In a cruise industry first, Miami-based Norwegian Cruse Line’s latest ship won’t be built to sail to the sunny Caribbean or to the cruise industry’s emerging market in China.
Instead it’s designed to go north — way north — to Alaska, where it will become the first ship in the industry custom-built to sail the glacial waters, with amenities designed specifically for an Alaskan experience.
In a ceremony at the Port of Seattle’s Pier 66 Thursday afternoon, Norwegian announced that the 4,000-passenger Norwegian Bliss, which is being constructed at the MEYER WERFT shipyard in Germany, will start cruising in June 2018.
The ship will sail from Seattle for seven-day itineraries with stops in Ketchikan, Juneau and Skagway in Alaska and Victoria, British Columbia — glacier sightseeing included.
“Alaska is one of the top destinations for our guests to explore and we are thrilled to be the first cruise line to offer our guests the opportunity to experience this coveted destination aboard a brand new, state-of-the-art cruise ship custom designed for Alaska, the first of its kind to ever debut in Seattle,” said Andy Stuart, president and CEO of Norwegian Cruise Line, in a release.
Though a number of cruise companies offer Alaska itineraries, Norwegian was the first line to begin cruising between Alaska and Seattle in 2000. Interest in the area started to grow last year, when several lines announced plans to move more ships into the Alaskan market.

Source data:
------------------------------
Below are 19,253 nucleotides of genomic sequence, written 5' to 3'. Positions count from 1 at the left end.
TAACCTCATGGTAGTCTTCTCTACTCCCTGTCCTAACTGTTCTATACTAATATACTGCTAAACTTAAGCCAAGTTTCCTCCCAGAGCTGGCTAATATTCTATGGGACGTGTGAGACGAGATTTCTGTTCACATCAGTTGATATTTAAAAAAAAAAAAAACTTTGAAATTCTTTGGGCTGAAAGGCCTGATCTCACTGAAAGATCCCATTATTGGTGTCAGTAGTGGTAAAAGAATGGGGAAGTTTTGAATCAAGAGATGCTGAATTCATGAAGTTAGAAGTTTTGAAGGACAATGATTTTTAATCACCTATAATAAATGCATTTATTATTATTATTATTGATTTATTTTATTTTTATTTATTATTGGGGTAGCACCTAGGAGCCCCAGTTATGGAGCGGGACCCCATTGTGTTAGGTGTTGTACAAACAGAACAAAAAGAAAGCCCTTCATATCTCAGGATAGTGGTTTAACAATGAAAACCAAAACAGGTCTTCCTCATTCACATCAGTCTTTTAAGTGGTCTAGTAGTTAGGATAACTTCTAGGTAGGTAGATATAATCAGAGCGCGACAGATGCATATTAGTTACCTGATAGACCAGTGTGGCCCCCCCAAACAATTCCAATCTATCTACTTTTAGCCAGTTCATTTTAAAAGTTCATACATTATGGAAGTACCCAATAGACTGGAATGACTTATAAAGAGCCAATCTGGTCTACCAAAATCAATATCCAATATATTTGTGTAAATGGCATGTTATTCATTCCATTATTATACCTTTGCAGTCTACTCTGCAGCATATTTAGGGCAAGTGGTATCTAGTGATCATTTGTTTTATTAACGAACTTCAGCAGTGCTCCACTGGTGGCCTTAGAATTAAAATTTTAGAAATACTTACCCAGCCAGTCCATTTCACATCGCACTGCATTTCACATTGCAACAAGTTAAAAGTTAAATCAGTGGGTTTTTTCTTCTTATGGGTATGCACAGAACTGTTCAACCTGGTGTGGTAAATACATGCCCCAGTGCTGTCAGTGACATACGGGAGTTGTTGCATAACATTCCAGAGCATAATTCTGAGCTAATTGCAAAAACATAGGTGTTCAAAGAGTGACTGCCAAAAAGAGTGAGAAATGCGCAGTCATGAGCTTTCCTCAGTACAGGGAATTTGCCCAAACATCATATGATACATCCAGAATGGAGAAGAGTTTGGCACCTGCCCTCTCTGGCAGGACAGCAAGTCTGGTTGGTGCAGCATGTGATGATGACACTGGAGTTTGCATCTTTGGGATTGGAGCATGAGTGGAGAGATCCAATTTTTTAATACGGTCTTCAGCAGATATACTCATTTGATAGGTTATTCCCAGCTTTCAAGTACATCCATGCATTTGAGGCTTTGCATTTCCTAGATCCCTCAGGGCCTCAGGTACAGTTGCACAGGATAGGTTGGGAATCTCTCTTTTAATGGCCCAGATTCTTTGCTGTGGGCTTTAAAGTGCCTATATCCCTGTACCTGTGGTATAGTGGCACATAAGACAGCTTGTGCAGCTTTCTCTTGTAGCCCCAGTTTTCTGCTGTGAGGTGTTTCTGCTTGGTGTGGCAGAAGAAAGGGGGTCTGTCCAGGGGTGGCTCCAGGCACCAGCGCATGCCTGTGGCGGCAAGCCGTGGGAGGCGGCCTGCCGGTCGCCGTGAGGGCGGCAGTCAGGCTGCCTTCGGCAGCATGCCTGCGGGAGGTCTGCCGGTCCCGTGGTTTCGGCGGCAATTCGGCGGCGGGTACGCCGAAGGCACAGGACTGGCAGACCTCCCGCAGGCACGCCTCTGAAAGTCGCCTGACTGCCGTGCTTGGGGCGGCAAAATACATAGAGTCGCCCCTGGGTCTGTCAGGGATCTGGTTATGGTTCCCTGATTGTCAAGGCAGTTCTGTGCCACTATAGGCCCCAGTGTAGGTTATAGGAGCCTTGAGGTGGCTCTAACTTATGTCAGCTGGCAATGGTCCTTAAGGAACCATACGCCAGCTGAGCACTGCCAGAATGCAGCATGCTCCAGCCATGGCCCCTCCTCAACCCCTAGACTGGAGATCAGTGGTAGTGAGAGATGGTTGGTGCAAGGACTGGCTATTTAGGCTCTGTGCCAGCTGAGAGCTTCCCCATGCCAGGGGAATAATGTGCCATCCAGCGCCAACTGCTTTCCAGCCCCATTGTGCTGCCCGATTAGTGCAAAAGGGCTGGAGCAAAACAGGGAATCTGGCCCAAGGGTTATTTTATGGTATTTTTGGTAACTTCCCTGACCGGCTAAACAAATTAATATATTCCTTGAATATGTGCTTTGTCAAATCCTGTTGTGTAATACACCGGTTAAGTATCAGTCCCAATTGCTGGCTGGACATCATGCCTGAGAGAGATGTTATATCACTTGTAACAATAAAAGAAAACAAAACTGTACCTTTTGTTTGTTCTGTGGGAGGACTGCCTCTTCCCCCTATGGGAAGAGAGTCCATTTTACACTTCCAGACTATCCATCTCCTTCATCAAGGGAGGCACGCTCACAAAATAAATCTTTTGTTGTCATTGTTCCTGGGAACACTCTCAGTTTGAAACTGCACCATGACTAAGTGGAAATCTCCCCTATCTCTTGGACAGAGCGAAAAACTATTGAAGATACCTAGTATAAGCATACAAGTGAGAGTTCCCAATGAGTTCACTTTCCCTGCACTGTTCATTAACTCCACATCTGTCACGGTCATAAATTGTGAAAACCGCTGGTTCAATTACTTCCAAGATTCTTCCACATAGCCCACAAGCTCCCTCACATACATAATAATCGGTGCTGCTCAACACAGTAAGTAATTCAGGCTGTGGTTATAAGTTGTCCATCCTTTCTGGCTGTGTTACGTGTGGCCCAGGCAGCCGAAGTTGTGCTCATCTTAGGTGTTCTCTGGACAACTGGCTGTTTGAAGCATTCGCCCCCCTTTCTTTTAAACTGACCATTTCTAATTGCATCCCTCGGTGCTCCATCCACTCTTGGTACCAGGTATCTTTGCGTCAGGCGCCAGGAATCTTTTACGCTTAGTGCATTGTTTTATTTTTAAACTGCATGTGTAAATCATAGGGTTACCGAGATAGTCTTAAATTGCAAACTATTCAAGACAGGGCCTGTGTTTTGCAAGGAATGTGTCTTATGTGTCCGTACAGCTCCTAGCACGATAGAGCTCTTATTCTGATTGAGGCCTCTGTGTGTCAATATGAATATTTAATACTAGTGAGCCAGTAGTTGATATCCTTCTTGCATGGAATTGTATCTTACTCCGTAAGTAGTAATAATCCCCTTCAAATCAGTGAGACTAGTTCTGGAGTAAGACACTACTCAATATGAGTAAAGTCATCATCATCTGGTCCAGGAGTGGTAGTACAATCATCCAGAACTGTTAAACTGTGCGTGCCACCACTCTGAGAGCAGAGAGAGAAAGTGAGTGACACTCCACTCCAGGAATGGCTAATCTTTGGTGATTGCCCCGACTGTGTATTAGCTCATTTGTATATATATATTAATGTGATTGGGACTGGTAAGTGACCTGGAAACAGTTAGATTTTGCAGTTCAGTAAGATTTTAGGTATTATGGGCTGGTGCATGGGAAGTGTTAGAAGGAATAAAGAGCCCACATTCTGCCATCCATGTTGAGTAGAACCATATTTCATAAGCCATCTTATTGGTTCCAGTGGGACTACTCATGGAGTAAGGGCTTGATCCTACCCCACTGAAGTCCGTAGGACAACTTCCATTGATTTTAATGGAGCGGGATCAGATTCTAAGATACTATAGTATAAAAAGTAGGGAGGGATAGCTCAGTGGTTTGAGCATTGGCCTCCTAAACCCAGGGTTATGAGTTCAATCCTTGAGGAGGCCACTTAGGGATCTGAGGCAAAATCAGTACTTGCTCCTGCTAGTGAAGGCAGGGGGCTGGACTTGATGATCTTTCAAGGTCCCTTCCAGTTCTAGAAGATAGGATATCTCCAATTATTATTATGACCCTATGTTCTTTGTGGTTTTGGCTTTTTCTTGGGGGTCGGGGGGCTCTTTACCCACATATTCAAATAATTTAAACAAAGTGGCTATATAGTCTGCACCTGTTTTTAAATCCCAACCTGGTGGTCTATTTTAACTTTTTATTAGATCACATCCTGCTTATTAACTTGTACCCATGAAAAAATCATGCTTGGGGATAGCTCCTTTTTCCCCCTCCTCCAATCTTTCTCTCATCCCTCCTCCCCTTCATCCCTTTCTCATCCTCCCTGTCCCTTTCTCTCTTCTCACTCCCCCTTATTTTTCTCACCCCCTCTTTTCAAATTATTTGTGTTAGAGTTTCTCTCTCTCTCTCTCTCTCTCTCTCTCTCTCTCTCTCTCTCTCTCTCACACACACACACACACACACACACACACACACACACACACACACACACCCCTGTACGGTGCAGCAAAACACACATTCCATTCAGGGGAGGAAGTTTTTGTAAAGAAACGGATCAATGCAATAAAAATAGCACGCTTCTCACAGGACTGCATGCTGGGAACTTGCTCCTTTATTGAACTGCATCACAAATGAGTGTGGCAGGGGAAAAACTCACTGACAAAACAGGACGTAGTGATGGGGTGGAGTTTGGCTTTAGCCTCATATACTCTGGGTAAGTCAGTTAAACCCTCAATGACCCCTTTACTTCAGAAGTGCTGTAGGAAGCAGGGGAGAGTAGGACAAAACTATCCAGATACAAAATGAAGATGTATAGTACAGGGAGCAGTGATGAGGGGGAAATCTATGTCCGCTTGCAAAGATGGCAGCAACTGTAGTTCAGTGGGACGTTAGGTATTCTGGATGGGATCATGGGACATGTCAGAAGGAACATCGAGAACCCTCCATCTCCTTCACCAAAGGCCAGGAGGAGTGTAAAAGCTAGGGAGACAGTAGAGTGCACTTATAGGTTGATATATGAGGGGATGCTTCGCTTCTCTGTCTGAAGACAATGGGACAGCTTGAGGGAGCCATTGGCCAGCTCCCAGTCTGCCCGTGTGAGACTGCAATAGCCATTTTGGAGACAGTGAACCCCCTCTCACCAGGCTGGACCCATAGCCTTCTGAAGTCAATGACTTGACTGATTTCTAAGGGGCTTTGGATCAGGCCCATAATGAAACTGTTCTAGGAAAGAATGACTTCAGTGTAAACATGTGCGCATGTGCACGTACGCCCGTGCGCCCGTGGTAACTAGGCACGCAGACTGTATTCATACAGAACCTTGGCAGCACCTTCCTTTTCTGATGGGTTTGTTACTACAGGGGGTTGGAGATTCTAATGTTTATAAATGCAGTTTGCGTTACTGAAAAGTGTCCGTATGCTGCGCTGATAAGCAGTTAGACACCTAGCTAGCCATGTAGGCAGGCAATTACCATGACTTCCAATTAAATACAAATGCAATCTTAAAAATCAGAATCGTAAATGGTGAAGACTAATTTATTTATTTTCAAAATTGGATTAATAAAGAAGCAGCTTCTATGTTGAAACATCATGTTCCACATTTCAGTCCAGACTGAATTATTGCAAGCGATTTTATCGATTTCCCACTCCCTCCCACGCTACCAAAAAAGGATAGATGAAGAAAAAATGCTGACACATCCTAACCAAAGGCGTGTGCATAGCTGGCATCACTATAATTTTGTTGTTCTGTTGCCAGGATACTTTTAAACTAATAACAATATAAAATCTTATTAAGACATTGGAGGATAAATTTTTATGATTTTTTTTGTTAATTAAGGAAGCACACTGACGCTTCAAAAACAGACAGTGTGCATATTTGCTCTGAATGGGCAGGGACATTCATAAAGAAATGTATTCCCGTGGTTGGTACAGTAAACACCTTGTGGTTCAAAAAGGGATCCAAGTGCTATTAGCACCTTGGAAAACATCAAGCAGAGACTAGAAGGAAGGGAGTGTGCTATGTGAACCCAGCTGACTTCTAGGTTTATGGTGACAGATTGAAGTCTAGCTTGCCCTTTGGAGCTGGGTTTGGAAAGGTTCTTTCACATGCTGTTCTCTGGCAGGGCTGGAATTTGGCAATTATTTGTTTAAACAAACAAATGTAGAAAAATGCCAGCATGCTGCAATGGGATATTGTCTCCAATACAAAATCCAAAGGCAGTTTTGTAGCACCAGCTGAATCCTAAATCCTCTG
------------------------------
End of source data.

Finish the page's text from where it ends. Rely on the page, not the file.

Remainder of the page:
This year, Royal Caribbean International announced plans for summer 2017 routes to Alaska aboard the 3,840-passenger Explorer of the Seas and the 2,466-passenger Radiance of the Seas. Carnival Corp.’s Princess Cruises will sail seven-day Alaska itineraries beginning May 2017 aboard the 3,092-passenger Emerald Princess and 3,084-passenger Ruby Princess. Royal Caribbean Cruise’s Celebrity Cruises and Carnival Corp.’s Holland America Line also cruise to Alaska.
Norwegian Cruise Line Holdings, the parent company of Norwegian Cruise Line, will also invest $30 million in a 15-year agreement to upgrade the facilities at the Port of Seattle, which will include expanding the guest check-in space by 300 percent and adding a new VIP lounge.
The Norwegian Bliss’ hull will be designed by marine mammal artist and conservationist Wyland, known in Florida for his art galleries and whale tail design on the Protect Florida Whales license plate. The hull design will be revealed later this month.
Features of the Norwegian Bliss and homeport schedules for fall through spring have not yet been announced.